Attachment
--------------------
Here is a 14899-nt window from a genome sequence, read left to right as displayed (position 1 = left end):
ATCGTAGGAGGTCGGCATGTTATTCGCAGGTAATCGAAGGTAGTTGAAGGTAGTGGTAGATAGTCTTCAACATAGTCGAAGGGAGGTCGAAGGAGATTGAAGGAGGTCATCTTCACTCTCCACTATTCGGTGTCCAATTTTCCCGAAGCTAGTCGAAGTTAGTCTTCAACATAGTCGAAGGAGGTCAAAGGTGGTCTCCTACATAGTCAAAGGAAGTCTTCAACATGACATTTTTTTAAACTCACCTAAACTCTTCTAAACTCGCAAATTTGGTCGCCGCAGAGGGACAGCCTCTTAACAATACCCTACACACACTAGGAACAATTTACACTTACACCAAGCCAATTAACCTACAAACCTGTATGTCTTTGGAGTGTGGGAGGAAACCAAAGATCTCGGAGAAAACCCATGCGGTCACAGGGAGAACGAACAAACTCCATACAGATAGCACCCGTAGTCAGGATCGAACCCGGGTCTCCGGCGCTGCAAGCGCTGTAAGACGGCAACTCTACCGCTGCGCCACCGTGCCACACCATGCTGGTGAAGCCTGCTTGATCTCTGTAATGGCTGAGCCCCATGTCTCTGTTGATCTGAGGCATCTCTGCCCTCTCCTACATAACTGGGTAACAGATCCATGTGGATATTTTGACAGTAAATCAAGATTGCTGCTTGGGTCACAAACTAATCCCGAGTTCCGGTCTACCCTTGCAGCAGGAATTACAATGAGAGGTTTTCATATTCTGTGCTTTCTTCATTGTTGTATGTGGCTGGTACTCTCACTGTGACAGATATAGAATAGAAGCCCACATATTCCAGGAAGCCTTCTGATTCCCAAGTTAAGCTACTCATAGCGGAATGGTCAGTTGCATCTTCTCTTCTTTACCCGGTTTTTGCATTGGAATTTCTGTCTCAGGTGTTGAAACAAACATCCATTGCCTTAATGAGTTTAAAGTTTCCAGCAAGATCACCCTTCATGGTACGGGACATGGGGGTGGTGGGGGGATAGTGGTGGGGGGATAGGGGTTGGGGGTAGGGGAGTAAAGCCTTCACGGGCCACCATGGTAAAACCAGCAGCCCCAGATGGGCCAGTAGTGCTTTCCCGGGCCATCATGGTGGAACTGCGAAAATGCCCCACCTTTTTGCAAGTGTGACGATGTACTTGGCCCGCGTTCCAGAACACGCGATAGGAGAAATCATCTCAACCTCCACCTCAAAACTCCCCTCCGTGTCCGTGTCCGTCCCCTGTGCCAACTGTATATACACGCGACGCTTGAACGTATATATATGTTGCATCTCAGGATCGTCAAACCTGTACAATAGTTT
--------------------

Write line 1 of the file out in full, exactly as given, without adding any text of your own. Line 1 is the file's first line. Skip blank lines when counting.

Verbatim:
Here is a 14899-nt window from a genome sequence, read left to right as displayed (position 1 = left end):